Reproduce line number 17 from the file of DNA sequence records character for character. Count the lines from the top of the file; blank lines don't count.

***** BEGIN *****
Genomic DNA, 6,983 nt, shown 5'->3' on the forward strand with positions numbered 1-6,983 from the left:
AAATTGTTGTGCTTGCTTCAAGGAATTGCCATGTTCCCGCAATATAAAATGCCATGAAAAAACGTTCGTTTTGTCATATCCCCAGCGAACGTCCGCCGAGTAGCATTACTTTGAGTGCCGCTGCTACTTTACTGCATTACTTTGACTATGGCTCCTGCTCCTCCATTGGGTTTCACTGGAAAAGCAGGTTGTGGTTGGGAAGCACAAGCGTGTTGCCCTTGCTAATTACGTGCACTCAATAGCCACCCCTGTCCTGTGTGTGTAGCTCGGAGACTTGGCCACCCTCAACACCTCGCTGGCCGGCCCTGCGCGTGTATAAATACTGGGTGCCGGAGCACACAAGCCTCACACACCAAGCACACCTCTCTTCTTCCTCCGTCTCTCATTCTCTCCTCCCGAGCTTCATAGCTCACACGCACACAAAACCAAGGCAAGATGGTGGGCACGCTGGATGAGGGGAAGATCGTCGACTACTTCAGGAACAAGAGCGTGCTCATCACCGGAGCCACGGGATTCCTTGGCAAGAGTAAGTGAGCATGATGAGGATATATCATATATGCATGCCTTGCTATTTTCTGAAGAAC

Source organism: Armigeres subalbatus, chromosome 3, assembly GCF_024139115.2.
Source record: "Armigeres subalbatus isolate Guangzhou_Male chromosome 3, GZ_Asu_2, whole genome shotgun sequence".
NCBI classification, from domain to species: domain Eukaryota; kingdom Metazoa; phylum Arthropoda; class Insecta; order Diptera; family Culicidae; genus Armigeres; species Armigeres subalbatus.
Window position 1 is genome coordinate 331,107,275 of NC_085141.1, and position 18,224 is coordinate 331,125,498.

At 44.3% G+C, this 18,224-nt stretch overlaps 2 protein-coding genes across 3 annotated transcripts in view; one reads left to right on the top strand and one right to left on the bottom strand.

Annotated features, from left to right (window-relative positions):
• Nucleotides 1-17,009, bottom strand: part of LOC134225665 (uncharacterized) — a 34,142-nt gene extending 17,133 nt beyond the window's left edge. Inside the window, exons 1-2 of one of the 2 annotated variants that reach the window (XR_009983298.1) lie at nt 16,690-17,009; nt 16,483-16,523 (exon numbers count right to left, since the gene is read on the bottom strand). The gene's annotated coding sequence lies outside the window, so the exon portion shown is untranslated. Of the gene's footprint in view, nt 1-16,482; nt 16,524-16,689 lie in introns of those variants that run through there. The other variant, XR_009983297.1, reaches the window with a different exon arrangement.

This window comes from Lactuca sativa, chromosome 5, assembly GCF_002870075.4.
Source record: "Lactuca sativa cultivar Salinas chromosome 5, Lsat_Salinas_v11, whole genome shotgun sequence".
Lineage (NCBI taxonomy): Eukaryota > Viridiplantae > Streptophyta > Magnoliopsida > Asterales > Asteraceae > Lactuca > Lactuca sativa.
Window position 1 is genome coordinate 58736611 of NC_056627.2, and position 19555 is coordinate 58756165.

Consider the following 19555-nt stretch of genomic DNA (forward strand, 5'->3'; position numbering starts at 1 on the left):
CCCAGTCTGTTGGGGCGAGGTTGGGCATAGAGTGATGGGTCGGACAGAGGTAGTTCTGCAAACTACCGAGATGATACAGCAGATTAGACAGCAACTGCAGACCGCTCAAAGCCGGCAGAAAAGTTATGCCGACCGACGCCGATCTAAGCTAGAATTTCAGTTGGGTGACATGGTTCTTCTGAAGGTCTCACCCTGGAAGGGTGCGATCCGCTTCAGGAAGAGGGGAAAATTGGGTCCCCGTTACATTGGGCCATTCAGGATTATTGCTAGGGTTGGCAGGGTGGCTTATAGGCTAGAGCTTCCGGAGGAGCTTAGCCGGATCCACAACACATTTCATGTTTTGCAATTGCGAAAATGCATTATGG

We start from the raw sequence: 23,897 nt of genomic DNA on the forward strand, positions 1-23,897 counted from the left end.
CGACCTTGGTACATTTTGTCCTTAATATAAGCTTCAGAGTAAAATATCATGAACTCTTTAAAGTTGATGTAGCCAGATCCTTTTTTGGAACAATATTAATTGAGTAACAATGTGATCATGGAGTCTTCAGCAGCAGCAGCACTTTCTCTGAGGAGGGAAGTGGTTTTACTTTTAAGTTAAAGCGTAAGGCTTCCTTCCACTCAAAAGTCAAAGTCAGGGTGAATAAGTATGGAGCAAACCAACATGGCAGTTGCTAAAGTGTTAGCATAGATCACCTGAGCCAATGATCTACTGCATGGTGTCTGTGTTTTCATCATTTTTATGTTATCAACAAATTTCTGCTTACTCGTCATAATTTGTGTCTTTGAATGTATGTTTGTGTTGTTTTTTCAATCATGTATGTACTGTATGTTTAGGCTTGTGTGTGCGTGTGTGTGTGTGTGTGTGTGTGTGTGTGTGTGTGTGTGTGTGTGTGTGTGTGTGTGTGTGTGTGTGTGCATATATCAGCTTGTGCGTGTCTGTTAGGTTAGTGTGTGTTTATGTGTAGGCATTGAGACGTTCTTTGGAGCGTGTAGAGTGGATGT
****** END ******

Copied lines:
CGACCTTGGTACATTTTGTCCTTAATATAAGCTTCAGAGTAAAATATCATGAACTCTTTAAAGTTGATGTAGCCAGATCCTTTTTTGGAACAATATTAATTGAGTAACAATGTGATCATGGAGTCTTCAGCAGCAGCAGCACTTTCTCTGAGGAGGGAAGTGGTTTTACTTTTAAGTTAAAGCGTAAGGCTTCCTTCCACTCAAAAGTCAAAGTCAGGGTGAATAAGTATGGAGCAAACCAACATGGCAGTTGCTAAAGTGTTAGCATAGATCACCTGAGCCAATGATCTACTGCATGGTGTCTGTGTTTTCATCATTTTTATGTTATCAACAAATTTCTGCTTACTCGTCATAATTTGTGTCTTTGAATGTATGTTTGTGTTGTTTTTTCAATCATGTATGTACTGTATGTTTAGGCTTGTGTGTGCGTGTGTGTGTGTGTGTGTGTGTGTGTGTGTGTGTGTGTGTGTGTGTGTGTGTGTGTGTGTGTGTGTGTGCATATATCAGCTTGTGCGTGTCTGTTAGGTTAGTGTGTGTTTATGTGTAGGCATTGAGACGTTCTTTGGAGCGTGTAGAGTGGATGT